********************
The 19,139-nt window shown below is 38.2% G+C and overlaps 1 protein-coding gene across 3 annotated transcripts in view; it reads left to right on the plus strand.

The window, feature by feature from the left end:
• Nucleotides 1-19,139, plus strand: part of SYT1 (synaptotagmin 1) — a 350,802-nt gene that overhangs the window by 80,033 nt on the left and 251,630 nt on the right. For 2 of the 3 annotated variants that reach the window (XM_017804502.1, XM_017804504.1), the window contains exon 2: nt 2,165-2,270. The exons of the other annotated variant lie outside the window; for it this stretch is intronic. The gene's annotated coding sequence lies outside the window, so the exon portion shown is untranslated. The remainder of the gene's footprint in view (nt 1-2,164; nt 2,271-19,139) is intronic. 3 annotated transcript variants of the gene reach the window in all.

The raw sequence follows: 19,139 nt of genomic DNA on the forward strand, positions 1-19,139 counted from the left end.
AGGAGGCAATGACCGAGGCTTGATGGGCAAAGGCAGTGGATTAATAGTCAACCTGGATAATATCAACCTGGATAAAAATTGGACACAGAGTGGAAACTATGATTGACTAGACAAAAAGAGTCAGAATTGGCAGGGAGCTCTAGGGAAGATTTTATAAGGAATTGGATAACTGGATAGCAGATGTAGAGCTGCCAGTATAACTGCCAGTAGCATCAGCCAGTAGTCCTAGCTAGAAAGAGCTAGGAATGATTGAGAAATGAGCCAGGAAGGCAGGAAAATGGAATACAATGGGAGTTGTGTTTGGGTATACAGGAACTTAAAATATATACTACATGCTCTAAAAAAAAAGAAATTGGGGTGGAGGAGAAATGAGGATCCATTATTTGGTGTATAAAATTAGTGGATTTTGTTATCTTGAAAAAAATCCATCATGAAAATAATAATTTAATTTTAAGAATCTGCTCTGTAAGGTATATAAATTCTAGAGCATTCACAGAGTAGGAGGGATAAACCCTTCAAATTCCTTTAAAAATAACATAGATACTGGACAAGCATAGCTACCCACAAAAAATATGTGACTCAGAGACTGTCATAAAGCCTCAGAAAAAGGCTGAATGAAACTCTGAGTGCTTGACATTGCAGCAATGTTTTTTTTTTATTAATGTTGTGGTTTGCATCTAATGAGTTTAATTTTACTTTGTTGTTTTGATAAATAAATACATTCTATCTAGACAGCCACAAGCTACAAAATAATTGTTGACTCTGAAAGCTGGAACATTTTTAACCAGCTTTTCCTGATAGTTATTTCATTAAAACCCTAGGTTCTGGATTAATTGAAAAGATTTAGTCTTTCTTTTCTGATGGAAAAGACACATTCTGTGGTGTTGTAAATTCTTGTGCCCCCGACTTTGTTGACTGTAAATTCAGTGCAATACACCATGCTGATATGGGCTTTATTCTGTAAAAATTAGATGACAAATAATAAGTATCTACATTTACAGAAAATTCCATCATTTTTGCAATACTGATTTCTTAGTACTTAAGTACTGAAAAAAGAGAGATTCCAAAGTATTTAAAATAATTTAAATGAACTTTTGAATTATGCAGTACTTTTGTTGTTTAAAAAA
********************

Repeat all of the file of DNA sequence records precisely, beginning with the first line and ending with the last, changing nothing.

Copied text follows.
The 19,139-nt window shown below is 38.2% G+C and overlaps 1 protein-coding gene across 3 annotated transcripts in view; it reads left to right on the plus strand.

The window, feature by feature from the left end:
• Nucleotides 1-19,139, plus strand: part of SYT1 (synaptotagmin 1) — a 350,802-nt gene that overhangs the window by 80,033 nt on the left and 251,630 nt on the right. For 2 of the 3 annotated variants that reach the window (XM_017804502.1, XM_017804504.1), the window contains exon 2: nt 2,165-2,270. The exons of the other annotated variant lie outside the window; for it this stretch is intronic. The gene's annotated coding sequence lies outside the window, so the exon portion shown is untranslated. The remainder of the gene's footprint in view (nt 1-2,164; nt 2,271-19,139) is intronic. 3 annotated transcript variants of the gene reach the window in all.

The raw sequence follows: 19,139 nt of genomic DNA on the forward strand, positions 1-19,139 counted from the left end.
AGGAGGCAATGACCGAGGCTTGATGGGCAAAGGCAGTGGATTAATAGTCAACCTGGATAATATCAACCTGGATAAAAATTGGACACAGAGTGGAAACTATGATTGACTAGACAAAAAGAGTCAGAATTGGCAGGGAGCTCTAGGGAAGATTTTATAAGGAATTGGATAACTGGATAGCAGATGTAGAGCTGCCAGTATAACTGCCAGTAGCATCAGCCAGTAGTCCTAGCTAGAAAGAGCTAGGAATGATTGAGAAATGAGCCAGGAAGGCAGGAAAATGGAATACAATGGGAGTTGTGTTTGGGTATACAGGAACTTAAAATATATACTACATGCTCTAAAAAAAAAGAAATTGGGGTGGAGGAGAAATGAGGATCCATTATTTGGTGTATAAAATTAGTGGATTTTGTTATCTTGAAAAAAATCCATCATGAAAATAATAATTTAATTTTAAGAATCTGCTCTGTAAGGTATATAAATTCTAGAGCATTCACAGAGTAGGAGGGATAAACCCTTCAAATTCCTTTAAAAATAACATAGATACTGGACAAGCATAGCTACCCACAAAAAATATGTGACTCAGAGACTGTCATAAAGCCTCAGAAAAAGGCTGAATGAAACTCTGAGTGCTTGACATTGCAGCAATGTTTTTTTTTTATTAATGTTGTGGTTTGCATCTAATGAGTTTAATTTTACTTTGTTGTTTTGATAAATAAATACATTCTATCTAGACAGCCACAAGCTACAAAATAATTGTTGACTCTGAAAGCTGGAACATTTTTAACCAGCTTTTCCTGATAGTTATTTCATTAAAACCCTAGGTTCTGGATTAATTGAAAAGATTTAGTCTTTCTTTTCTGATGGAAAAGACACATTCTGTGGTGTTGTAAATTCTTGTGCCCCCGACTTTGTTGACTGTAAATTCAGTGCAATACACCATGCTGATATGGGCTTTATTCTGTAAAAATTAGATGACAAATAATAAGTATCTACATTTACAGAAAATTCCATCATTTTTGCAATACTGATTTCTTAGTACTTAAGTACTGAAAAAAGAGAGATTCCAAAGTATTTAAAATAATTTAAATGAACTTTTGAATTATGCAGTACTTTTGTTGTTTAAAAAA